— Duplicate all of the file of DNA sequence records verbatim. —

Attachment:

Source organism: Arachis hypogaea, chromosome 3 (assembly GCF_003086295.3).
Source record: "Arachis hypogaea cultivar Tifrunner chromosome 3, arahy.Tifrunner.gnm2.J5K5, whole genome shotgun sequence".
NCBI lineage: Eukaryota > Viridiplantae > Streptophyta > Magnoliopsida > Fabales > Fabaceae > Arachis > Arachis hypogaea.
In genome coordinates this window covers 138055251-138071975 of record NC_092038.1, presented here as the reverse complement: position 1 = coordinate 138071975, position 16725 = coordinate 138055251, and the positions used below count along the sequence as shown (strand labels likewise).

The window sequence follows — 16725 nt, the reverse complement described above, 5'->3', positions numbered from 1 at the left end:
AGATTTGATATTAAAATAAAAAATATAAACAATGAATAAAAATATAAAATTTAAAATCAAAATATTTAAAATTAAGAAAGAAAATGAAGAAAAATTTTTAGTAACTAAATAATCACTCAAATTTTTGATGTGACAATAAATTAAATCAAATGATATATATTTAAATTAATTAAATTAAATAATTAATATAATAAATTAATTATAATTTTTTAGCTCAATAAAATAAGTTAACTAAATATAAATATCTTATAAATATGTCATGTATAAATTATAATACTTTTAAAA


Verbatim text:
Source organism: Arachis hypogaea, chromosome 3 (assembly GCF_003086295.3).
Source record: "Arachis hypogaea cultivar Tifrunner chromosome 3, arahy.Tifrunner.gnm2.J5K5, whole genome shotgun sequence".
NCBI lineage: Eukaryota > Viridiplantae > Streptophyta > Magnoliopsida > Fabales > Fabaceae > Arachis > Arachis hypogaea.
In genome coordinates this window covers 138055251-138071975 of record NC_092038.1, presented here as the reverse complement: position 1 = coordinate 138071975, position 16725 = coordinate 138055251, and the positions used below count along the sequence as shown (strand labels likewise).

The window sequence follows — 16725 nt, the reverse complement described above, 5'->3', positions numbered from 1 at the left end:
AGATTTGATATTAAAATAAAAAATATAAACAATGAATAAAAATATAAAATTTAAAATCAAAATATTTAAAATTAAGAAAGAAAATGAAGAAAAATTTTTAGTAACTAAATAATCACTCAAATTTTTGATGTGACAATAAATTAAATCAAATGATATATATTTAAATTAATTAAATTAAATAATTAATATAATAAATTAATTATAATTTTTTAGCTCAATAAAATAAGTTAACTAAATATAAATATCTTATAAATATGTCATGTATAAATTATAATACTTTTAAAA